Happy Monday, everyone. We have several links to get you started this week:
"O.J., quite honestly, should have been more involved all year long," Saban said at the time. "… I would say it’s bad coaching on my part that he didn’t have the opportunity to do that all year long, because he is a really good athlete, and he’s improved tremendously as a player this year."
Howard got the message, but credited Saban for his "neutrality" as Howard weighed his NFL options. "He’s kind of the type that’s neutral. But he lets you know, ‘I think you can improve on this.’ ‘I think it will be helpful if you come back and do this,’" Howard said. "
… Coach tries to really let you decide. He does a great job of telling you what you can improve on if you came back."
"I’m a different kind of leader. Jon (Allen) is a different kind of leader," Anderson said Wednesday. "I like to lead by example. If I want a guy to run to the ball, I’m going to run to the ball every play."
Each season, Alabama creates a leadership group among several players that Saban expects to police the locker room and keep any unwanted distractions from becoming potential on-field issues. "Leadership is something our team needs. Last year, we had great leadership. We need the same thing this year," Tide senior tight end O.J. Howard said.
"I feel like I’m one of the leaders on the team. Other guys that are older are leaders, also. We have to lead by example, do the right things. Leadership is going to play a big role this year and I think it starts with myself as one of the older guys."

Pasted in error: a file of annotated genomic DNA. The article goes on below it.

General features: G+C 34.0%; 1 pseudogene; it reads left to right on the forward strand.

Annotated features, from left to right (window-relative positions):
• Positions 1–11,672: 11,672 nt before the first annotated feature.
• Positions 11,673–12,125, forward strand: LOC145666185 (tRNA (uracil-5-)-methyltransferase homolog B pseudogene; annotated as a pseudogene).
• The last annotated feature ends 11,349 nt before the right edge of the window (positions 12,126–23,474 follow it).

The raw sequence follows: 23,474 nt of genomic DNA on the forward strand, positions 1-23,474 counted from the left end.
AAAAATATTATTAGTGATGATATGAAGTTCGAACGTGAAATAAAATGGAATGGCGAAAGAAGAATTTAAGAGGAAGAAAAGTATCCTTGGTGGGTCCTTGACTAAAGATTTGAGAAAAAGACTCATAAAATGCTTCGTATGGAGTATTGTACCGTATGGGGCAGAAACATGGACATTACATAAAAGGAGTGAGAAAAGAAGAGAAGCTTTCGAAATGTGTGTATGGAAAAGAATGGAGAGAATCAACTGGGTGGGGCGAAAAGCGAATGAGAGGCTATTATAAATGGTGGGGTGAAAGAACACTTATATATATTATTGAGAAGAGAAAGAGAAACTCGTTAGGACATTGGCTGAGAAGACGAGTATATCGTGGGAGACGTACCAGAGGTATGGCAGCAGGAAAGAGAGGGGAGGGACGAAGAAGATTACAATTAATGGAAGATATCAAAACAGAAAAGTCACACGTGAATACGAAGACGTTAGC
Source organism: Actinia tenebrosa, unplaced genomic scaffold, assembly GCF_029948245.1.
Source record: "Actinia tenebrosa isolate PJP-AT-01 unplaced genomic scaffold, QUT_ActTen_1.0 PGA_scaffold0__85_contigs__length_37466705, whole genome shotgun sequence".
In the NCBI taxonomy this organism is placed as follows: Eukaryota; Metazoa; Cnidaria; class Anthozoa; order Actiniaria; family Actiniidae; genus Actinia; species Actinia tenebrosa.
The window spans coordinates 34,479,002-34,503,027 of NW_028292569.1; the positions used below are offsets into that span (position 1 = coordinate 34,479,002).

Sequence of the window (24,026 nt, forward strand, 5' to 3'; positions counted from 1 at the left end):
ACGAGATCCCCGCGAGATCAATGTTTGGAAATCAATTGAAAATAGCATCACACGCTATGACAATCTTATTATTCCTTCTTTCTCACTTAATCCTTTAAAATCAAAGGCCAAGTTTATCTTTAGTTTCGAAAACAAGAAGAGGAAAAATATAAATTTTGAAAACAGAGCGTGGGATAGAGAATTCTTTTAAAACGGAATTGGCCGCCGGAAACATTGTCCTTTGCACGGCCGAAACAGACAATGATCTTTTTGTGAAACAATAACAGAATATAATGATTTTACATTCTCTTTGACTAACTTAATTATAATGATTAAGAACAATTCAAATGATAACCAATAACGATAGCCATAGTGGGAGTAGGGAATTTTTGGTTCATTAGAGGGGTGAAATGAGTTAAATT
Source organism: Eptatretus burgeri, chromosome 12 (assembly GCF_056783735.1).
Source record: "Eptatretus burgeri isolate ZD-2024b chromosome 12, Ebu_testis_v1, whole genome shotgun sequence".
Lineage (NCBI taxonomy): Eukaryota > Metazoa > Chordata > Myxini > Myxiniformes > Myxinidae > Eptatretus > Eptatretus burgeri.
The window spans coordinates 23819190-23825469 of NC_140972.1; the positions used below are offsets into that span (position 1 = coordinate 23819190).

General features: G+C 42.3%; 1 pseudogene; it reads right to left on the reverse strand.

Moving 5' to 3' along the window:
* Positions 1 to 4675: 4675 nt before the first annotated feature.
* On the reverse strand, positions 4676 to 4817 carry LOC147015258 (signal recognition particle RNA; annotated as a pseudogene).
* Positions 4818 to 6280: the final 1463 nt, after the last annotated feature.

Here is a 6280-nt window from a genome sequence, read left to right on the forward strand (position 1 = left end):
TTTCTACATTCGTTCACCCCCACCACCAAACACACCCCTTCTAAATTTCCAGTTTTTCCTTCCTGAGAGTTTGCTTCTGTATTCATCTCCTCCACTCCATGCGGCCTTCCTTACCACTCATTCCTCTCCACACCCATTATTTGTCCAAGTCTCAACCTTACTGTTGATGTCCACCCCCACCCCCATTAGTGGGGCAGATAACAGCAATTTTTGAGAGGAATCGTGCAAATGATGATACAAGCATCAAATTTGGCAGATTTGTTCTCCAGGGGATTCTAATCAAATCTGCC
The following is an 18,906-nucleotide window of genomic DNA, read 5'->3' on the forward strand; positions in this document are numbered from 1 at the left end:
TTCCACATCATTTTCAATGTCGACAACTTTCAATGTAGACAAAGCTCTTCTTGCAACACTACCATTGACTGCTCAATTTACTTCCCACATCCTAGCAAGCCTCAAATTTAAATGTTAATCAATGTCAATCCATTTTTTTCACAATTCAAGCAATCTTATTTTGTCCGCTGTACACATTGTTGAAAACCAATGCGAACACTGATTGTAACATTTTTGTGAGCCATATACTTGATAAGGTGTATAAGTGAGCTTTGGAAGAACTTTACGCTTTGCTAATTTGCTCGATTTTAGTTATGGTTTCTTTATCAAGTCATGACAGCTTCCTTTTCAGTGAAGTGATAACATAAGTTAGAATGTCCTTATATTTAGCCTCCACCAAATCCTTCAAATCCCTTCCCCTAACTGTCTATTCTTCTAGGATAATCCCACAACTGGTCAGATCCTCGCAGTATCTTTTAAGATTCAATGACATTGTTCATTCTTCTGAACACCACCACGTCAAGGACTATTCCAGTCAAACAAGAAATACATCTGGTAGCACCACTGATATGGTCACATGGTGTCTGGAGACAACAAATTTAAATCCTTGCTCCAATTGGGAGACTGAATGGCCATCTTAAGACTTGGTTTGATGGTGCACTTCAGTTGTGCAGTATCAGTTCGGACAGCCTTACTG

Howard is certainly saying all of the right things this spring. There are no college defenses with the athletes to cover all of the weapons on a healthy 2016 Alabama offense. Howard has an opportunity to be a legitimate superstar who becomes a top 15 pick.
"And guys say 'I'm going to do it for my family' and all that. You'll do better for your family if you stay in school and graduate from college and make more money next year. Look at the record of the number of guys that we've had that had third and second round grades and moved up and became first round picks since we've been here, and look at the position and status of their career.
"So that's an issue for everyone. The NFL doesn't want it and it effects the quality of college football, but more importantly, it affects the young man and his future in terms of developing a career off the field and giving him the best chance to have a career on the field."
This will be interesting to watch at the draft in April. Far too many underclassmen are declaring, which hurts both the player and the game. Several remedies are possible, including a window for players to change their minds after going through the Combine and getting updated grades. Of course, many of those players have stopped going to class by then and thus wouldn't be eligible anyway. Saban makes a great point about the NFL's lack of player development. They simply don't have time for anyone who isn't ready to make a decent contribution from day one.
The 6-foot-2, 220-pound Moses is originally from Baton Rouge, La., and was committed to LSU early in his high school career, but decommitted last summer. Moses dropped to the No. 2 prospect in the 247Sports composite rankings behind Alabama five-star running back commit Najee Harris.
He is the nation's No. 1 defensive player and outside linebacker.
For all of the crazy recruiting success Alabama has enjoyed under Saban, signing the consensus top two players in the country would be a first.